Most modern cars have on-board diagnostic systems which mean a warning light will flash up on your dashboard when you have problems.

In most cases, you can continue driving unless the engine performance is severely diminished, but you should have your vehicle checked as soon as possible by a professional repair garage or dealer. Additionally, the emissions from your exhaust are checked during the MOT process and will fail the test if they are below the minimum requirements.


For vehicles with manual transmission, the clutch connects the engine and transmission to make sure a car moves smoothly through the gears. Vehicles with automatic transmission have a different mechanism for achieving this.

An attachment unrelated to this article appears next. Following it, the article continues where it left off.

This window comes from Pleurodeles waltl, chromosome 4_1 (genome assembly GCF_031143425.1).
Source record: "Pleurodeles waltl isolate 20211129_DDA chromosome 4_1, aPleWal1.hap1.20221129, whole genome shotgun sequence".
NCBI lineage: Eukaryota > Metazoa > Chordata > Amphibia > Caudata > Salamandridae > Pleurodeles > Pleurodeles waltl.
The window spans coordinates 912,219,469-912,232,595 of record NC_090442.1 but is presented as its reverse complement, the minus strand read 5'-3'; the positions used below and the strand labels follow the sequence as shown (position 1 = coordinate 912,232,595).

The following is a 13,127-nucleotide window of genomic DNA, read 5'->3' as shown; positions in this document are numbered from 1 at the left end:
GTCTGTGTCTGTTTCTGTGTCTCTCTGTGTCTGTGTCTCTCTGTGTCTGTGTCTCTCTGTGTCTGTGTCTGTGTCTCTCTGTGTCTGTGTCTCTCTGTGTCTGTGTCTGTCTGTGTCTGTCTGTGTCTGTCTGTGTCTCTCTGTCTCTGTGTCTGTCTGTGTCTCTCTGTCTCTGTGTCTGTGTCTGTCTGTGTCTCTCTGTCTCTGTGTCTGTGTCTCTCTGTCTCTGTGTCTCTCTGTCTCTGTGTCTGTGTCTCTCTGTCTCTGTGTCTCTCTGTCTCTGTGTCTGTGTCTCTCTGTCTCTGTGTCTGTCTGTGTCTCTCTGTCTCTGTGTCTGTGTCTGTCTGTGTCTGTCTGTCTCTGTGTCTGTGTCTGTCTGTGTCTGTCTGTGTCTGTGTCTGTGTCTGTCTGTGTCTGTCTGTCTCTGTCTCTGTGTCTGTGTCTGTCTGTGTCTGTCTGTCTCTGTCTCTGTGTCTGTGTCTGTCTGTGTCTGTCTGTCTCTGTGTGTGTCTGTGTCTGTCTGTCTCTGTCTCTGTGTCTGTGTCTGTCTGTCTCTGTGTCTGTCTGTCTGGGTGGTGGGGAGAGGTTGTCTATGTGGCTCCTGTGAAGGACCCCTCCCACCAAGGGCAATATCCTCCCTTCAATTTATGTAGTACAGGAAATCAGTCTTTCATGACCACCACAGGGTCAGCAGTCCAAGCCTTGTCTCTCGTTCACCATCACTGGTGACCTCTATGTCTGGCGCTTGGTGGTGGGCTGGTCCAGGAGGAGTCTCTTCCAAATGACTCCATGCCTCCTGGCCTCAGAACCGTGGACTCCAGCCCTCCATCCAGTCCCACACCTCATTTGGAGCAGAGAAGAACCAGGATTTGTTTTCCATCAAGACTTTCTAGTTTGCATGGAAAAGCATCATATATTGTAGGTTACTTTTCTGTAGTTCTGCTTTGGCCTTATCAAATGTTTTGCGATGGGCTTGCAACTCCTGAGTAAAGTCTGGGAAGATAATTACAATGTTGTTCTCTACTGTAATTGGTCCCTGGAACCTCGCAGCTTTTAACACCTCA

Typical symptoms of clutch faults include: ‘slipping’ (i.e. causing a momentary loss of acceleration), squealing, difficulty selecting / changing gear or your clutch pedal feeling ‘floppy’ or stiff.


DRIVE Driving School gearbox

Also known as the transmission, the gearbox transmits the power generated by the engine through sets of gears to the road wheels.

Various faults can occur in the gearbox but tend to be due to general wear in the gears or mechanisms, or in the case of automatics, issues with the transmission fluid.

If fluid is the issue, it could mean you’re running low or have a leak. If you don’t change your fluid regularly enough, this could also lead to a clogged transmission line, which can also cause problems.